Node.js server with apache server

How to make Node.js work in parallel to apache or How node applications can run with port like http://example.com and not as http://example.com:3000 or http://example.com:8000?

The question may seem strange for some people as why would I need to run apache with node if a node web app itself runs its own HTTP server. Though you can run it as standalone but there are many advantages having running node with apache. I am listing some of the advantages of running node with apache.

Advantages

Might be you are building a hybrid application where you need to use various web development technologies like php, python etc then in this case running node in parallel with other servers could be beneficial.

Might be you already have some sites running on a dedicated server with apache and you don’t want to purchase a new dedicated server. So running node paralelly can save you on costs too.

Not only you can run one node app, but you can run multiple node apps and even non node app.

How to make Node run in Parallel with Apache?

Lets find out how to make Node run in parallel with Apache. The process is so simple and you may find it interesting because you may discover hidden talents of apache too while learning this. Inorder, to make this happen we need to follow reverse proxy concept. Apache has reverse proxy functionality which works in reverse. Lets understand how proxy works –

“Let’s say you are on a closed network and you need to request a document from the internet; you connect to a proxy server instead of directly to the server that has the document and then ask it to retrieve it for you. The proxy server goes out to the actual server that holds the document you want, retrieves it, and then passes it along to you. A reverse proxy is just same like that – you request a document from the server that you believe directly holds it, but that server in fact goes out and fetches it from some internal, pre-configured other server and then passes it along to you.”

Step by step view of reverse proxy:-

User requests example.com/test.html.

The apache server at example.com recognizes the example.com virtualhost, but does not have the test.html document – it is on a node server.

The apache server would have been preconfigured to take all requests for test.html (or some regex, or all requests) and forward them to some other server (in our example, a node web app) let’s say localhost:3000 on the same apache server for our example.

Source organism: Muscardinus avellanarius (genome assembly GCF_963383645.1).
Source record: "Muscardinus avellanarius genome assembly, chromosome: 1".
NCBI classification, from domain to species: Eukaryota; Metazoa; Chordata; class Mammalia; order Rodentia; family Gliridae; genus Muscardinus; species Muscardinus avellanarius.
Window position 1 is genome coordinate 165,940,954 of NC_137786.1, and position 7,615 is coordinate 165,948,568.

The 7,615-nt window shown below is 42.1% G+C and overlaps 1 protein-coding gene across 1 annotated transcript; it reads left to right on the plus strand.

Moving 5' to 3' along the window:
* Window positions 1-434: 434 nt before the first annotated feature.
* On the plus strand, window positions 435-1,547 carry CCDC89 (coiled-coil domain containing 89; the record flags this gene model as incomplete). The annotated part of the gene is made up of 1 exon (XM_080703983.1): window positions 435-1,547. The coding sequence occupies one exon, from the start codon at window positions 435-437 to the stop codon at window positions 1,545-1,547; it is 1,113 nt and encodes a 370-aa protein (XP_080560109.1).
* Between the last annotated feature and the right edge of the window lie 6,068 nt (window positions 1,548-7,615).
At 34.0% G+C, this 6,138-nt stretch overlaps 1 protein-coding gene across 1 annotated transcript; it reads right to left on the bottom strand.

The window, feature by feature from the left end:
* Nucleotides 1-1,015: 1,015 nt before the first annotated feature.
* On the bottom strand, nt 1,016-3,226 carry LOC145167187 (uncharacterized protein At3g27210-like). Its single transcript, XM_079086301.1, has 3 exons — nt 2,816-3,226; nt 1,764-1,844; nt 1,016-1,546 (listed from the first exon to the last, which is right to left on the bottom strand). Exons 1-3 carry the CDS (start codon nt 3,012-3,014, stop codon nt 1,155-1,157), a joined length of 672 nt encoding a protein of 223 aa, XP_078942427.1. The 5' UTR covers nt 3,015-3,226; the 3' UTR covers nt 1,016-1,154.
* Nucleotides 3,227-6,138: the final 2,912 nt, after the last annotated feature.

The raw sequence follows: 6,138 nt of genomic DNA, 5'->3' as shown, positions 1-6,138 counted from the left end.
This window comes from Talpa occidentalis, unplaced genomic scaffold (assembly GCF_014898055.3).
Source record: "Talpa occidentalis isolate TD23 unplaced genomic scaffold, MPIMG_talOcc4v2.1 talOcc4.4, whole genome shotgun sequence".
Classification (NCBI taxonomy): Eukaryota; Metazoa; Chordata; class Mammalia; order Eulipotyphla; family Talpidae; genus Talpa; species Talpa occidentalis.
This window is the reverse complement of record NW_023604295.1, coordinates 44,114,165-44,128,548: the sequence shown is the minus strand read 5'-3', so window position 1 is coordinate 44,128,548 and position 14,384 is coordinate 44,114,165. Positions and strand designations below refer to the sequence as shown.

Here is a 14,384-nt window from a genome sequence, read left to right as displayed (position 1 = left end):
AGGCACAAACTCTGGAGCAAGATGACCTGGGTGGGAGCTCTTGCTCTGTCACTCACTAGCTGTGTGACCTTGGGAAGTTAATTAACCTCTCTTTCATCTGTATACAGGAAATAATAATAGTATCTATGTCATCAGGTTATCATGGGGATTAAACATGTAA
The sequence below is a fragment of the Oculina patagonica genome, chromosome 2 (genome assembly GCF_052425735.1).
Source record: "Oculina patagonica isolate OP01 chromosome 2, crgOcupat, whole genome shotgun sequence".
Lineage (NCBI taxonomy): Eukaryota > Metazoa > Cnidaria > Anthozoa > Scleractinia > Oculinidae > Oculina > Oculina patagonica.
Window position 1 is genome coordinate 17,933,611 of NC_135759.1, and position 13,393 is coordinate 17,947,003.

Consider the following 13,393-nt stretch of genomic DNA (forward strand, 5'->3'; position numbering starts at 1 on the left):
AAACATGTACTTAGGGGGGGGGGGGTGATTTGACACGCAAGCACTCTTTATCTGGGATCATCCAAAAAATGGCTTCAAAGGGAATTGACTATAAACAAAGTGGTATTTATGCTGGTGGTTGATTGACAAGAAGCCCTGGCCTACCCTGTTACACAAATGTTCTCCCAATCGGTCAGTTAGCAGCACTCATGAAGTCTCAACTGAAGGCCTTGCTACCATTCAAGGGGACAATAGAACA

The node web app at localhost:3000 receives the request from the apache server which is acting like a proxy, processes the request, and sends it back the test.html document.

The apache server now forwards test.html document contents to the user who originally requested it.

The user has now received test.html; however they are aware that the file came from example.com not from localhost:3000 on the same server.

Incase server is down we can add additional apache directives that can describe which page to return in that case.

Configuring Apache as a Reverse Proxy:-

For this you need to create proper virtual host. Lets assume that we need to setup mycrm node app as mycrm.example.com where example.com is configured to point to some server running apache on port 80. Our mycrm application is listening on port 3000 and we have it running via forever in a continuous loop. Now, Open up your apache2 configuration (for me it is located in /etc/apache2/sites-available with a separate file per vhost/site) and create the virtualhost as below –


ServerName mycrm.example.com
ServerAlias www.mycrm.example.com
DocumentRoot /var/www/html/crm/
Options -Indexes
ErrorDocument 503 /maintenance.html

ProxyRequests on
ProxyPass /maintenance.html !
ProxyPass / http://localhost:8000/

Let’s try and understand each line of code –

Apache is going to listen on port 80 at any address/host for the connections to this vhost.

The specific host header we are looking for is mycrm.example.com.

We allow an alias called ‘www.mycrm.example.com’ to allow for www requests too.

All the requests are pointed to the document root of /var/www/html/crm/

Disable indexes for security.

Set up a custom 503 (“Service Unavailable”) error page to be /maintenance.html on the server.

Last three lines indicates – “we enabled the proxy module in apache and instructed maintenance.html not to be proxied through but will instead be served by the apache server as a ‘normal’ page (the ! means it won’t be sent through). This directive is necessary because in the next line we pass all requests through to localhost:3000 running our node app which means if it crashed, the 503 “service unavailable” custom error page would not be reachable as it will be passing the request for /maintenance.html to the node server which is down.”

Finally you are done. But you need to tighten the security here by intending users to only use your app via the apache reverse proxy, ensuring that your firewall is blocking outside requests from going directly to the node app!. Also if use proxy you may not eb able to get remote ip of use directly. Inorder to get remote ip you may need to find X-FORWARDED-FOR in request header. Proxy servers by default append a header to their request called “X-Forwarded-For” which is a comma separated list of IP’s for which the request was proxied.

Partial Serving through reverse proxy:-

For some applications you may want to serve your frontend stuff via apache directly, and possibly even use PHP to generate some content and then just have node acting as an API. To do that, simply change your ProxyPass directive from the virtualhost configuration to read something like below:

ProxyPass /api http://localhost:3000/

Now all requests sent to /api will be instead re-routed to the node app, but all other requests will go through to the usual document root.

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